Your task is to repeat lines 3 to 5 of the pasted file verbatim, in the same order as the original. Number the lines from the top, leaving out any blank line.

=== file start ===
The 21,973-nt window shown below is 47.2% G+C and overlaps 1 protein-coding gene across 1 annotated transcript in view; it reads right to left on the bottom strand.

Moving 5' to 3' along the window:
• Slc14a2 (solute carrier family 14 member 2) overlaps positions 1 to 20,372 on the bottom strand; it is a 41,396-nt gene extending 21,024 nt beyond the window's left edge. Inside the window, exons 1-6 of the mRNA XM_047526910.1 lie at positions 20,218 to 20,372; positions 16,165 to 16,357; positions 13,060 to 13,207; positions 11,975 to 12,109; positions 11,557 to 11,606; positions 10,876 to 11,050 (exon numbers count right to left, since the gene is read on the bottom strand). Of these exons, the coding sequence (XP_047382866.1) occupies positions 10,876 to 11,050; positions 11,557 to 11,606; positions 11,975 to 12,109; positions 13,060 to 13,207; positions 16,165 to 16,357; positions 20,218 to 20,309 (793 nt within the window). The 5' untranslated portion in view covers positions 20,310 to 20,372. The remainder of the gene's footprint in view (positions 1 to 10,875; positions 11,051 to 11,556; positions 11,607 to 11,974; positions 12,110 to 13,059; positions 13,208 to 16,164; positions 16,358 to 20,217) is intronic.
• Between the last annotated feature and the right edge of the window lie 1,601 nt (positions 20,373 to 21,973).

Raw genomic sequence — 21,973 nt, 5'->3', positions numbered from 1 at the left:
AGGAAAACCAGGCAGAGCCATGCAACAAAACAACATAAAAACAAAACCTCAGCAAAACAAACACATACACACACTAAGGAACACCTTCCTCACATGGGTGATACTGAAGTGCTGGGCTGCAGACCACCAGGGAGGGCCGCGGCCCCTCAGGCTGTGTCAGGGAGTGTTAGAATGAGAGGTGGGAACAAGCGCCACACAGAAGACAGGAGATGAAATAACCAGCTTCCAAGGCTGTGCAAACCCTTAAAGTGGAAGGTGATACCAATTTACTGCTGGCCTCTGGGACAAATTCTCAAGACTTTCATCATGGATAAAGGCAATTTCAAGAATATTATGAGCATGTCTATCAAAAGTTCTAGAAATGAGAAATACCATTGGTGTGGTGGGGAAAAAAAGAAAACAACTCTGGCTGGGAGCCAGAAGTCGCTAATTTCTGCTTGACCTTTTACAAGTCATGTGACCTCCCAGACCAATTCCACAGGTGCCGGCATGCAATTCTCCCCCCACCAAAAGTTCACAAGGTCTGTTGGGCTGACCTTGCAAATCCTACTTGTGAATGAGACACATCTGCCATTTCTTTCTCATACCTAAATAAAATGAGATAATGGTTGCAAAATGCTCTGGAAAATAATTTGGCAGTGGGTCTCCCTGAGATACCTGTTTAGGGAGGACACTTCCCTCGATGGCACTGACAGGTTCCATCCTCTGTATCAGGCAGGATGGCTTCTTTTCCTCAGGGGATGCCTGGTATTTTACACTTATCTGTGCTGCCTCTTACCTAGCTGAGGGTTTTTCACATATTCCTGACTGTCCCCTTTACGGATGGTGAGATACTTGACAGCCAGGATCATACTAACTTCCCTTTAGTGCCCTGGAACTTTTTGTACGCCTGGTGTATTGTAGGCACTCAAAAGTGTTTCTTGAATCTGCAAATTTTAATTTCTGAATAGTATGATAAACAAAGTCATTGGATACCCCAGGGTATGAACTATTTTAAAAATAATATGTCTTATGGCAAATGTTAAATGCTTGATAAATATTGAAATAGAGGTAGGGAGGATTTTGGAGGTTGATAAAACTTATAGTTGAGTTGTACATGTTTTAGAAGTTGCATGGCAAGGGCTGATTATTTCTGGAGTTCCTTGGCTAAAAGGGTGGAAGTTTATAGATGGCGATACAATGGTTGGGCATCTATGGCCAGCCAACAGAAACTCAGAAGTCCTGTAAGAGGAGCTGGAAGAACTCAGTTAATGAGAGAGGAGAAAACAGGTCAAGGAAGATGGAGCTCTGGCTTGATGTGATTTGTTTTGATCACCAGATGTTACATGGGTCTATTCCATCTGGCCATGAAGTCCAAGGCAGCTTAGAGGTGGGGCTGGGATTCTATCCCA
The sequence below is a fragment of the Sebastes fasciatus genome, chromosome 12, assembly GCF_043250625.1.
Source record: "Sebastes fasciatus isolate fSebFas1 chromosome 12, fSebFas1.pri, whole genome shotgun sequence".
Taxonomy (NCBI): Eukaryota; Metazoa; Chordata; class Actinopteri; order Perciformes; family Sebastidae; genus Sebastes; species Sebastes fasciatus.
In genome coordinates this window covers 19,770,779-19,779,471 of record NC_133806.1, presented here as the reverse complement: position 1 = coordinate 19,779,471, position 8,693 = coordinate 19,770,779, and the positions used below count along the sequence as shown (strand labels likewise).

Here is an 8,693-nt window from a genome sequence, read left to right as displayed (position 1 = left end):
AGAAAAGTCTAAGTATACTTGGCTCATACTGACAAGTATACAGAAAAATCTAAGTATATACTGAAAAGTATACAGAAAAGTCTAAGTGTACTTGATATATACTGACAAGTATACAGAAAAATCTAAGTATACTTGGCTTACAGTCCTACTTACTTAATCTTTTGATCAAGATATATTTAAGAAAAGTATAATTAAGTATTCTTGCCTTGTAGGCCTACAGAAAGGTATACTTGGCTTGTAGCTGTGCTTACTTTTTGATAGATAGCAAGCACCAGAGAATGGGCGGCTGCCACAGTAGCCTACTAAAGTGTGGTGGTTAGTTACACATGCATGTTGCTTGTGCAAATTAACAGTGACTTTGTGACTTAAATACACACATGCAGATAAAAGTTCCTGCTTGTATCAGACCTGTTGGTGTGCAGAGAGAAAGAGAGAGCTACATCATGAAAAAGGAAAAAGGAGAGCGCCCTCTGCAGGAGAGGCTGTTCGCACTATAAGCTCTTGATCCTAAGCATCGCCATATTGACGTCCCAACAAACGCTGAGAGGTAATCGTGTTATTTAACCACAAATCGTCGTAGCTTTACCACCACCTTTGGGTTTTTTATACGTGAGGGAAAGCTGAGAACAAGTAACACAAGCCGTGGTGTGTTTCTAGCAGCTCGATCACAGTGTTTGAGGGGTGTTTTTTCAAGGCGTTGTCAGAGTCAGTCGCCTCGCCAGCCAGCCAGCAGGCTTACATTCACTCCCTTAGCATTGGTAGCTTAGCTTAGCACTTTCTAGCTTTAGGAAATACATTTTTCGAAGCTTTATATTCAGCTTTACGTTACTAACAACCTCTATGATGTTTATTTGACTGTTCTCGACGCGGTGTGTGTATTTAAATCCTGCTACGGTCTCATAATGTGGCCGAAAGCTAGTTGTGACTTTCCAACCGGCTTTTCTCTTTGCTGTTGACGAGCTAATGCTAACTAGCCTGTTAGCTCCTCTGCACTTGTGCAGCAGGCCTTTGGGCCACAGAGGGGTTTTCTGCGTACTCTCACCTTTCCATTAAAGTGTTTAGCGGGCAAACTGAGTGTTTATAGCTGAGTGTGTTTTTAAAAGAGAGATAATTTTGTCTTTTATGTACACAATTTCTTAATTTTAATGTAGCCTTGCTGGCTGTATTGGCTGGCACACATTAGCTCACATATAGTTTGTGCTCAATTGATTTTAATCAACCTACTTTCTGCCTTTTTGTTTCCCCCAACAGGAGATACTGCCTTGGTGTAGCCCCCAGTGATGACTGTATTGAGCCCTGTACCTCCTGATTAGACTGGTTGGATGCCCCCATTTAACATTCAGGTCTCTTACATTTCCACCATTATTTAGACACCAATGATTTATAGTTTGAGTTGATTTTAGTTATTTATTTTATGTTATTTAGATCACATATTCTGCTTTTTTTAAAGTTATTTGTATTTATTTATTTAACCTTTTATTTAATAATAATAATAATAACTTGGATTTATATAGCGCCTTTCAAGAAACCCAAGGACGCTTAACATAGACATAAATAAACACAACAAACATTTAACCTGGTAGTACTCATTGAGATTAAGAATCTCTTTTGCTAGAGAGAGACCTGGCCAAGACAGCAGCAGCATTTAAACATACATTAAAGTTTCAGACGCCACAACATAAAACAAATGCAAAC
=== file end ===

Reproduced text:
• Slc14a2 (solute carrier family 14 member 2) overlaps positions 1 to 20,372 on the bottom strand; it is a 41,396-nt gene extending 21,024 nt beyond the window's left edge. Inside the window, exons 1-6 of the mRNA XM_047526910.1 lie at positions 20,218 to 20,372; positions 16,165 to 16,357; positions 13,060 to 13,207; positions 11,975 to 12,109; positions 11,557 to 11,606; positions 10,876 to 11,050 (exon numbers count right to left, since the gene is read on the bottom strand). Of these exons, the coding sequence (XP_047382866.1) occupies positions 10,876 to 11,050; positions 11,557 to 11,606; positions 11,975 to 12,109; positions 13,060 to 13,207; positions 16,165 to 16,357; positions 20,218 to 20,309 (793 nt within the window). The 5' untranslated portion in view covers positions 20,310 to 20,372. The remainder of the gene's footprint in view (positions 1 to 10,875; positions 11,051 to 11,556; positions 11,607 to 11,974; positions 12,110 to 13,059; positions 13,208 to 16,164; positions 16,358 to 20,217) is intronic.
• Between the last annotated feature and the right edge of the window lie 1,601 nt (positions 20,373 to 21,973).

Raw genomic sequence — 21,973 nt, 5'->3', positions numbered from 1 at the left: